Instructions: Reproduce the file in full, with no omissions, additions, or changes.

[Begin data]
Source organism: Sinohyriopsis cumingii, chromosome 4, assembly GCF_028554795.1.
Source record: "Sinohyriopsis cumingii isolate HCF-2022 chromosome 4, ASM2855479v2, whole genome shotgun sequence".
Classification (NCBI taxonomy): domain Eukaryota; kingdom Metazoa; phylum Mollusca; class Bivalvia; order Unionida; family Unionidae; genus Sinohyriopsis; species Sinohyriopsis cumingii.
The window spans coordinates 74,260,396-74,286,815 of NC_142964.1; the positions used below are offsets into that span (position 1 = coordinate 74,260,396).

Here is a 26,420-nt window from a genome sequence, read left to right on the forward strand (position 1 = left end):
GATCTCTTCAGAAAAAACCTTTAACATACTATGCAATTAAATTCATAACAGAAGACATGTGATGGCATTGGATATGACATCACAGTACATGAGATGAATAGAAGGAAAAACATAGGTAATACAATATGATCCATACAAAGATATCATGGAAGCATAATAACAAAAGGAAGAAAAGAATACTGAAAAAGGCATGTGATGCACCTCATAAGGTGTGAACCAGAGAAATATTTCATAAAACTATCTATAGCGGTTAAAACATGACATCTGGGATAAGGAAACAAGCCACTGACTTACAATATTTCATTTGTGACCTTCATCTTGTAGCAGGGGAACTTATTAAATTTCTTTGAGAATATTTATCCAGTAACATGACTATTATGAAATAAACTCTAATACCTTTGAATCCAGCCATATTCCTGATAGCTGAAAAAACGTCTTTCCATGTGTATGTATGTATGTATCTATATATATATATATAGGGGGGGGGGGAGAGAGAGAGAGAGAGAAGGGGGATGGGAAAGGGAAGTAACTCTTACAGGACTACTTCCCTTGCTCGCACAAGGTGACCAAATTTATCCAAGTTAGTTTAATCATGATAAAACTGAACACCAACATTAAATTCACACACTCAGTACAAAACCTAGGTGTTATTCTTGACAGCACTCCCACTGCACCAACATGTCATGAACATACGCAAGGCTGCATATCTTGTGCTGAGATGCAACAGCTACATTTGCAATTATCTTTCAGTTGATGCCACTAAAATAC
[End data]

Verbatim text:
Source organism: Sinohyriopsis cumingii, chromosome 4, assembly GCF_028554795.1.
Source record: "Sinohyriopsis cumingii isolate HCF-2022 chromosome 4, ASM2855479v2, whole genome shotgun sequence".
Classification (NCBI taxonomy): domain Eukaryota; kingdom Metazoa; phylum Mollusca; class Bivalvia; order Unionida; family Unionidae; genus Sinohyriopsis; species Sinohyriopsis cumingii.
The window spans coordinates 74,260,396-74,286,815 of NC_142964.1; the positions used below are offsets into that span (position 1 = coordinate 74,260,396).

Here is a 26,420-nt window from a genome sequence, read left to right on the forward strand (position 1 = left end):
GATCTCTTCAGAAAAAACCTTTAACATACTATGCAATTAAATTCATAACAGAAGACATGTGATGGCATTGGATATGACATCACAGTACATGAGATGAATAGAAGGAAAAACATAGGTAATACAATATGATCCATACAAAGATATCATGGAAGCATAATAACAAAAGGAAGAAAAGAATACTGAAAAAGGCATGTGATGCACCTCATAAGGTGTGAACCAGAGAAATATTTCATAAAACTATCTATAGCGGTTAAAACATGACATCTGGGATAAGGAAACAAGCCACTGACTTACAATATTTCATTTGTGACCTTCATCTTGTAGCAGGGGAACTTATTAAATTTCTTTGAGAATATTTATCCAGTAACATGACTATTATGAAATAAACTCTAATACCTTTGAATCCAGCCATATTCCTGATAGCTGAAAAAACGTCTTTCCATGTGTATGTATGTATGTATCTATATATATATATATAGGGGGGGGGGGAGAGAGAGAGAGAGAGAAGGGGGATGGGAAAGGGAAGTAACTCTTACAGGACTACTTCCCTTGCTCGCACAAGGTGACCAAATTTATCCAAGTTAGTTTAATCATGATAAAACTGAACACCAACATTAAATTCACACACTCAGTACAAAACCTAGGTGTTATTCTTGACAGCACTCCCACTGCACCAACATGTCATGAACATACGCAAGGCTGCATATCTTGTGCTGAGATGCAACAGCTACATTTGCAATTATCTTTCAGTTGATGCCACTAAAATAC